Officials say county is improving overall |

Officials say county is improving overall

Commissioner Jill Ryan speaks to Eagle County staff members during the annual State of the County Address in Eagle on Tuesday. Ryan dubbed these members "unsung heroes" for the local work they have accomplished and the quality with which they have done it.
Anthony Thornton | |

EAGLE COUNTY — After years of budget cuts and job losses, the county government feels good enough about its future that it gave $2.5 million in grants to local nonprofits last year.

County officials gave their annual State of the County presentation Tuesday morning, outlining accomplishments and goals.

What’s the state of the county? It’s improving, they said.

Commissioner Jill Ryan called the county staff “unsung heroes” because they get so much done and make it look easy.

For example, Ryan said that during the recent snowstorms that buried the county, crews worked from 2 a.m. to midnight two straight days keeping the runways clear at the airport. The sad part was that the planes couldn’t get in. But they kept the runways clear in case they could.

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The county’s road and bridge crews kept working on the roads during those storms. Still, the snow was coming so fast that by the end of their shifts, some of those roads looked like they hadn’t been plowed. That led to phone calls from people asking when their roads would be plowed.

They had been, and would be again.

“Be proud of who you are. Be proud of what you do. The vast array of services you provide is uncanny,” said Keith Montag, Eagle County manager.

It wasn’t all sunshine and flowers. The county had to cut 75 full-time positions in the last budget cycle, Ryan said. However, 2013 also saw the county’s finances start to rebound.

Last year was the first time in years they had the money to give community grants, $2.5 million to local nonprofits. The county gave grants to 60 local organizations.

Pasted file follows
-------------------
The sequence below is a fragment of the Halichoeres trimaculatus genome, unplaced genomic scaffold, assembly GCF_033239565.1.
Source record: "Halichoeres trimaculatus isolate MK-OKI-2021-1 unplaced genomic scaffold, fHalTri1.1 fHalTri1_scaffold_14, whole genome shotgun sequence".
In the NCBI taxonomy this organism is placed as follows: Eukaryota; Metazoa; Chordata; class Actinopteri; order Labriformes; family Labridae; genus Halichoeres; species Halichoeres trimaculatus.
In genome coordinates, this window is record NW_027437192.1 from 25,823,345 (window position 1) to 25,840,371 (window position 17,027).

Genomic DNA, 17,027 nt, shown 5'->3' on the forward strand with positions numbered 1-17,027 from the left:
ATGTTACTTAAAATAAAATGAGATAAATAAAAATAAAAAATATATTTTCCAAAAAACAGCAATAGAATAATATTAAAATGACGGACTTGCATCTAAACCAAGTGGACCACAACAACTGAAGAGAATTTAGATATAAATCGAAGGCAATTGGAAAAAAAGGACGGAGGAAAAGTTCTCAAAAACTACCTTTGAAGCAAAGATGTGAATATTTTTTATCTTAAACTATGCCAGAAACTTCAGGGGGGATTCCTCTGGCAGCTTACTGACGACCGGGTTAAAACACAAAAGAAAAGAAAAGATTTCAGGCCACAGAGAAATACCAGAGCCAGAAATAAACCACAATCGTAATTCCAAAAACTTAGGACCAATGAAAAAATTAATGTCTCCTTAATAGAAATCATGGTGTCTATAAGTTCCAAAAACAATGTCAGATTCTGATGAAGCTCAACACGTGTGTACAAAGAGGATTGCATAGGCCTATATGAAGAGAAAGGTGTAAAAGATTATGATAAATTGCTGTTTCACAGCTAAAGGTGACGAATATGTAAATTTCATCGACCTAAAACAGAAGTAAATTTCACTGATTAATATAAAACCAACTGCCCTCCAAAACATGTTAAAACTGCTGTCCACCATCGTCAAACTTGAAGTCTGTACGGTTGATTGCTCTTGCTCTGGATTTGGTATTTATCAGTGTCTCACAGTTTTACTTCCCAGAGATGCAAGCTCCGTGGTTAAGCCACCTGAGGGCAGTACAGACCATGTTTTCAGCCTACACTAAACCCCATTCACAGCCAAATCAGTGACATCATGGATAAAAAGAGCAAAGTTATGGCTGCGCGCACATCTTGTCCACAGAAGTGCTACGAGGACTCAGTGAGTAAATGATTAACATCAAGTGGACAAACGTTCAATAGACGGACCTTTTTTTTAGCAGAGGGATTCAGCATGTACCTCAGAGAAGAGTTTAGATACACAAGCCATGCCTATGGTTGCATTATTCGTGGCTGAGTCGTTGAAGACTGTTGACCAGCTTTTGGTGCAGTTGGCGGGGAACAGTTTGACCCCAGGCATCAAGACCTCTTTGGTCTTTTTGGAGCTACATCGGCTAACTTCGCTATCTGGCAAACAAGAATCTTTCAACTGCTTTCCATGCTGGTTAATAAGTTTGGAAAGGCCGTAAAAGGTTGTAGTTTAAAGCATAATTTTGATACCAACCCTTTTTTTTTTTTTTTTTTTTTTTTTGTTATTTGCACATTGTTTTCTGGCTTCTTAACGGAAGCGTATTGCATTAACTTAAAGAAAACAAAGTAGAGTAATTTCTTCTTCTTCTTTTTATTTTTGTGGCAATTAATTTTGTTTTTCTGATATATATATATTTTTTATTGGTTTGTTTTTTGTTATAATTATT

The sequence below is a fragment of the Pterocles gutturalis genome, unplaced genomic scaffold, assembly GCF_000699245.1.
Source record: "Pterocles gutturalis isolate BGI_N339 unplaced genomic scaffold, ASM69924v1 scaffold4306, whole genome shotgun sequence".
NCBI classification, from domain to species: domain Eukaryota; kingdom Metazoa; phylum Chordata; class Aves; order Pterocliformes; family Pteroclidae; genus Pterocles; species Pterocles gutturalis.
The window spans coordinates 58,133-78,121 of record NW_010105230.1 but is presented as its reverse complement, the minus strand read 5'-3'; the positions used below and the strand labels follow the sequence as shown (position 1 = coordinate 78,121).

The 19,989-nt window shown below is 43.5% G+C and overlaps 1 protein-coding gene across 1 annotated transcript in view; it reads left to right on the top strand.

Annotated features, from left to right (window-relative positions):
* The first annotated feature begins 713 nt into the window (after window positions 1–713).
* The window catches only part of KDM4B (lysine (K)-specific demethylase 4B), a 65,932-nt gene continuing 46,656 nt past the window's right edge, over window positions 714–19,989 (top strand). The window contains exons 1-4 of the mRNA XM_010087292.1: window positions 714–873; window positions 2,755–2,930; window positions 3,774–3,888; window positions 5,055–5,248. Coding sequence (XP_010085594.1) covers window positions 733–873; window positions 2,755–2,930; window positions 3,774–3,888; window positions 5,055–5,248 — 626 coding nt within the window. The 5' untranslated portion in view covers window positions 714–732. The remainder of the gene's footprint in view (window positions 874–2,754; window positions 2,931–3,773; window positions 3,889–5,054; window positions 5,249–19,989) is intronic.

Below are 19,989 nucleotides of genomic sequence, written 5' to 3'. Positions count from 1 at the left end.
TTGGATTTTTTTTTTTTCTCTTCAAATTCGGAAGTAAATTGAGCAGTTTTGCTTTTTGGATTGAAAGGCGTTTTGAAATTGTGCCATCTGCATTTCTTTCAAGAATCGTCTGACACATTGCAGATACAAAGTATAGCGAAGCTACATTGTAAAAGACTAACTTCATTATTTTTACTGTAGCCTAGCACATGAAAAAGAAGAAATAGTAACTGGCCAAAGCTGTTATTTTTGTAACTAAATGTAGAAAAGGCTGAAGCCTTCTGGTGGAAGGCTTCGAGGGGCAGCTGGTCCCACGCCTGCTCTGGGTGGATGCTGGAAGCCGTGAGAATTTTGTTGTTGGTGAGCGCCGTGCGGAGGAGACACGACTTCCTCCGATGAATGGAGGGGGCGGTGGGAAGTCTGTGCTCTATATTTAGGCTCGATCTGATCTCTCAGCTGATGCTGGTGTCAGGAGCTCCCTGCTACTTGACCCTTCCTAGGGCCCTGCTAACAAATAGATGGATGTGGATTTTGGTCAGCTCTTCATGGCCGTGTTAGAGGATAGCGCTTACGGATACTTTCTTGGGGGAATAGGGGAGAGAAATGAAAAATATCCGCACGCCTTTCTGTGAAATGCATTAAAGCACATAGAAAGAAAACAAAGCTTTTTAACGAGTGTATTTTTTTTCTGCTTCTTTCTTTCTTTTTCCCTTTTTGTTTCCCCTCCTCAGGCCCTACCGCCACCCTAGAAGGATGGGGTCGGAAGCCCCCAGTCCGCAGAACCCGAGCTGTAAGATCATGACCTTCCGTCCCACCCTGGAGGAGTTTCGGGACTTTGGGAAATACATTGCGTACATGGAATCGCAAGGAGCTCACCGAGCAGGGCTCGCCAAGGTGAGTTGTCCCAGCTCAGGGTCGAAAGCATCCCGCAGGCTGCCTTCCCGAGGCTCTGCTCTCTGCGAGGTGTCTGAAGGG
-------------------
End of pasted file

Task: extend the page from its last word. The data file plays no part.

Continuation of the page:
Among the highlights:

Open space: In June, the Eagle Valley Land Exchange was completed. It’s 1,549 acres involving nine partners from both the private and public sectors. The county’s open space director, Toby Sprunk, called it one of the most complicated land deals he’s ever been part of. That deal was part of 2,200 acres in open space preserved last year.

Connect for Colorado: The county, along with Garfield and Pitkin counties, won a $750,000 federal grant to hire staff to help guide people through signing up for Obamacare.

Senior Care: The county purchased and donated land for the Castle Peak Senior Care Community facility. It will be owned and operated by Augustana Care, and they’re raising the last $4.4 million to build the $21 million facility. It’s expected to break ground in the next year. The senior center has been in the works for 25 years. It will have room for 130 people, create good income jobs and help keep $43 million in the community that left every year, said Kathy Chandler-Henry, one of the three county commissioners.

15 x 15: The county is working toward saving another 15 percent in energy consumption by 2015. That will keep 103,000 metric tons of carbon out of the air, the same as taking 230 cars off the road.

ECO Transit: The county’s ECO buses rolled 1.3 million miles carrying 780,000 passengers.

Repair and replace: Internally, they replaced 17,000 square feet of tiles on the county building, the same size as Jay Leno’s garage, according to officials.

Open book: The county’s finances are now completely online.

Reefer regulations: There are still eight marijuana retail licenses available.

Staff Writer Randy Wyrick can be reached at 970-748-2935 or

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